Florida’s Biggest Python Caught In Everglades – Everglades Bass Fishing Guides

Everglades bass fishing guides – Florida’s biggest python has just been caught in the everglades.  The monster measured 17.7 feet and was carrying 87 eggs.  It looks like burmese pythons have adapted quite well to their new home in the everglades.

According to The Palm Beach Post:

The snake was “initially captured March 6 and returned to the wild days later after being fitted with two radio transmitters and other devices to track its movements. … The snake was recaptured April 19 and euthanized shortly afterward.”

Researchers at Everglades National Park are studying such snakes in an attempt to figure out how to manage them. As thePost adds:

“Pythons have become a huge issue for state wildlife managers. They’re aggressive enough to consume most other species they come into contact with — even deer and alligators. About 1,800 pythons have been removed from the park and nearby areas since 2002.”

According to National Geographic News:

Captured in Everglades National Park, the “monstrous” constrictor will eventually be displayed at the Florida Museum of Natural History, according to the university.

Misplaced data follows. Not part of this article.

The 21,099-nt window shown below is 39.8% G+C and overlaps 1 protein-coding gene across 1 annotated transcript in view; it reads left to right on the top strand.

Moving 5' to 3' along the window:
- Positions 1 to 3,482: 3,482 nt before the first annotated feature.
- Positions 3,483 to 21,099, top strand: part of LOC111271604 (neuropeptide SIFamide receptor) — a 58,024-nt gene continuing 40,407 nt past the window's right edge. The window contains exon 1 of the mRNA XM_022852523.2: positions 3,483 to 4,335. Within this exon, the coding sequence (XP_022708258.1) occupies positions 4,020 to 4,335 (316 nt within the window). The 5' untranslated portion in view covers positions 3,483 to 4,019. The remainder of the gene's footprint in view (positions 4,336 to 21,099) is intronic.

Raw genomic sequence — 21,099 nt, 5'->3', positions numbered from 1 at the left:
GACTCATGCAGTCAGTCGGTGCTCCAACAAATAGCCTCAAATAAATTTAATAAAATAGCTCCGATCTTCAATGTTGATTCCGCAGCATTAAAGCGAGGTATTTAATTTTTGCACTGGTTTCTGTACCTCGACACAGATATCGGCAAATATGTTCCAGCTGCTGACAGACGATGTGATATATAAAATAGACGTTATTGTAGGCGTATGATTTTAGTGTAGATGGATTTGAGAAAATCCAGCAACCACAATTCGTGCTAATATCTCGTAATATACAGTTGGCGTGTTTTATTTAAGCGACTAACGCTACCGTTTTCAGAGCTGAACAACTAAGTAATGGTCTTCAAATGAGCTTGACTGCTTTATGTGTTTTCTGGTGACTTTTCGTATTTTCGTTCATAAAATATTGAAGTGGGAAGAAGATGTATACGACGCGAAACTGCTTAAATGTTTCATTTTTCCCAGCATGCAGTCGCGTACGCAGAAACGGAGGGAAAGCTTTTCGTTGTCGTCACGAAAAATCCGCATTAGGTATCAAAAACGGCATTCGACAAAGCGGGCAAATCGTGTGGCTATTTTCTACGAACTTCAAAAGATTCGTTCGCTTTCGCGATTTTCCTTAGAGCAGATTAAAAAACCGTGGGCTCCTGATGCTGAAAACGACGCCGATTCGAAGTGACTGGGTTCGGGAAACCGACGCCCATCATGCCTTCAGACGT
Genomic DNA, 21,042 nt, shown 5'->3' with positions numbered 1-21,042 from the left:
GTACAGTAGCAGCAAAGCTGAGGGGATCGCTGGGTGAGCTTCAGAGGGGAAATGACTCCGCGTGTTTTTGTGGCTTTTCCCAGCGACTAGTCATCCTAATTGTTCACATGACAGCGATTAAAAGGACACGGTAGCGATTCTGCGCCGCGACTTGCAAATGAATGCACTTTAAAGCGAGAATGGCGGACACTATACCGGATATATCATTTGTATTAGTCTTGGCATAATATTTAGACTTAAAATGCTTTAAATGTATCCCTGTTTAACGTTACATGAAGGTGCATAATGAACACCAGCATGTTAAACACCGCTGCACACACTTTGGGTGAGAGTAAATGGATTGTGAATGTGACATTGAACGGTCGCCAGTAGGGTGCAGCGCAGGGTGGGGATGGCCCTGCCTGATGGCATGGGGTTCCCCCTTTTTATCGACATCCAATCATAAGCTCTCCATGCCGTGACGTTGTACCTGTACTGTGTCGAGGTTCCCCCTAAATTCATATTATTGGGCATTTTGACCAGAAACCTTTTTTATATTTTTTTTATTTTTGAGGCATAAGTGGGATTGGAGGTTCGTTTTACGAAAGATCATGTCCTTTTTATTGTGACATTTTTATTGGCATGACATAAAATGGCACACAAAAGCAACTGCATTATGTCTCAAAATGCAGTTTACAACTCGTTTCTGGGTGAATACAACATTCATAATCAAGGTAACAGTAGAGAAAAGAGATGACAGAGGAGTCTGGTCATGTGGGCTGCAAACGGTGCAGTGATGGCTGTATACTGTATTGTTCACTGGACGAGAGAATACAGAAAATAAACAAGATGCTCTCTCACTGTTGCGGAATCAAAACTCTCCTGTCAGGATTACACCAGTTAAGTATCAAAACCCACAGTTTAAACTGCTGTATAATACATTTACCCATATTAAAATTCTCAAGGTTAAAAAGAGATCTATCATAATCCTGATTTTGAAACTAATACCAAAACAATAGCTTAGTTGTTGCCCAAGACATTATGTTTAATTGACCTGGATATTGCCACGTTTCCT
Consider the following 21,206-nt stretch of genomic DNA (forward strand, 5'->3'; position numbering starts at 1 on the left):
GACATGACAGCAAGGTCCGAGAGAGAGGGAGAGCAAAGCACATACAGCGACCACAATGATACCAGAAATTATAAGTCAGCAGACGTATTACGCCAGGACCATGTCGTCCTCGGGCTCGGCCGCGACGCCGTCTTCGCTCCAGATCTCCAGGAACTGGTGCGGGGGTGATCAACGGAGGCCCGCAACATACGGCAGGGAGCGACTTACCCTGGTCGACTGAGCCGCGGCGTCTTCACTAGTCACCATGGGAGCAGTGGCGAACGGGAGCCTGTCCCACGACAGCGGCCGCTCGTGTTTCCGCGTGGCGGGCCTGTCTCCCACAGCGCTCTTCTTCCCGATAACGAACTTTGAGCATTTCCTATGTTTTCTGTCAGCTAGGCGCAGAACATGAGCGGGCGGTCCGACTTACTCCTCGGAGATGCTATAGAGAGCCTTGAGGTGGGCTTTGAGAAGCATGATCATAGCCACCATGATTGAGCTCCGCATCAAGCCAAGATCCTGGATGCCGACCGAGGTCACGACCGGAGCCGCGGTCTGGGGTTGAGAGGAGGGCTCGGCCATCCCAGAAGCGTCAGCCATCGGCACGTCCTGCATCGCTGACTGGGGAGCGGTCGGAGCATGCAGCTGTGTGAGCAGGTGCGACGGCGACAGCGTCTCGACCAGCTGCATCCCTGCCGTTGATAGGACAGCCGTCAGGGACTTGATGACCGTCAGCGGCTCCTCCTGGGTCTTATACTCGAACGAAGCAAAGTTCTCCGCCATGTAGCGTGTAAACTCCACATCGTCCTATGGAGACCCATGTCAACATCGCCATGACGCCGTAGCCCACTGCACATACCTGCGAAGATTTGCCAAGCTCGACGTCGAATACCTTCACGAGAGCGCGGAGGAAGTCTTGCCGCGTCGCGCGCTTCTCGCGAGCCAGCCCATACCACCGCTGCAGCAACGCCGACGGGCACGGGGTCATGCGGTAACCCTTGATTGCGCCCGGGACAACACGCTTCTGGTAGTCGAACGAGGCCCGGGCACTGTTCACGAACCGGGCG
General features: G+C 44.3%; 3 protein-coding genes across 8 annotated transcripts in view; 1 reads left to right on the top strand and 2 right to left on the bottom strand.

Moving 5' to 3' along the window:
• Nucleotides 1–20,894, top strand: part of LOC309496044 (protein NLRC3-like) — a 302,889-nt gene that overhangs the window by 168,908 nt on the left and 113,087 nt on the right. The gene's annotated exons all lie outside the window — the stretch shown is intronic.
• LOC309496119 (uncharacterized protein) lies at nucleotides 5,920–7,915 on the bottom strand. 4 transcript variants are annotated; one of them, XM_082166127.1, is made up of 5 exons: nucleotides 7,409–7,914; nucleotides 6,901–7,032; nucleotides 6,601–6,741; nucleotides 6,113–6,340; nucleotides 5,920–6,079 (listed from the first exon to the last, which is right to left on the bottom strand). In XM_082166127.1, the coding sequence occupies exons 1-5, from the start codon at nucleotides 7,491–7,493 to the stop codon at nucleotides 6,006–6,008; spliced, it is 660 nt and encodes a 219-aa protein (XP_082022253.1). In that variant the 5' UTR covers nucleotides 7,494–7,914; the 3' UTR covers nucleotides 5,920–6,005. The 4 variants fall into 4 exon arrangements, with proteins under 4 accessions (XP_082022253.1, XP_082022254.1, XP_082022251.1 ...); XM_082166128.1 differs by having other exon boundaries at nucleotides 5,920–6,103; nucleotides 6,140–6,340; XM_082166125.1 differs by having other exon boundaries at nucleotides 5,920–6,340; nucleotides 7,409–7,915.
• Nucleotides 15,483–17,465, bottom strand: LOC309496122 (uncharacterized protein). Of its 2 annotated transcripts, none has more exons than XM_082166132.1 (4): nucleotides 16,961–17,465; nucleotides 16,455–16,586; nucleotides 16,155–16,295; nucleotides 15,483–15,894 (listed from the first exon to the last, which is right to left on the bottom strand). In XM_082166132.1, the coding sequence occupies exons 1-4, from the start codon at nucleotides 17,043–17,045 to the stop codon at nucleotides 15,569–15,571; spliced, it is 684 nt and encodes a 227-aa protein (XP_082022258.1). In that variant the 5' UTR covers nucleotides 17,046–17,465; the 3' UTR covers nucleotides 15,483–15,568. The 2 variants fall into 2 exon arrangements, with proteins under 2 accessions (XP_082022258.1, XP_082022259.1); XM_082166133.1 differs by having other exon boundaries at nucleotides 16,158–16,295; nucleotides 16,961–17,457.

The Everglades is home to a growing population of the invasive Southeast Asian pythons, many of which have either escaped into or been dumped into the wild.

Sometimes adopted as a pet, the Burmese python is one of nine species of constrictor snakes—and about a million individual constrictors—that have been imported into the United States over the past 30 years, according to the U.S. Fish and Wildlife Service.

Burmese Python Finding Florida “Ideal”

Florida’s previous biggest-snake record-holder was a 16.8-foot-long (5.12-meter-long) Burmese python. Finding a bigger one “is a great indication that conditions are really perfect for them,” said J.D. Willson, a biologist and snake expert at the University of Arkansas.

Burmese pythons, he said, grow biggest where there’s plentiful food—in captivity, they can reach lengths of up to 20 feet (6 meters).

A Burmese python as big as the new titleholder “should be able to eat any native animal in South Florida”—even Florida panthers, Willson said. And in fact, recent study showed that Burmese pythons are preying on a wide range of native species, some of which happen to be in decline.

No one knows what impact these monstrous pythons will have on the ecosystem in the Florida everglades.

Most people are doom and gloom and think it will be disastrous in the long run.  Other’s are more optimistic and say mother nature will find a way to adapt.

We hope the later is true.

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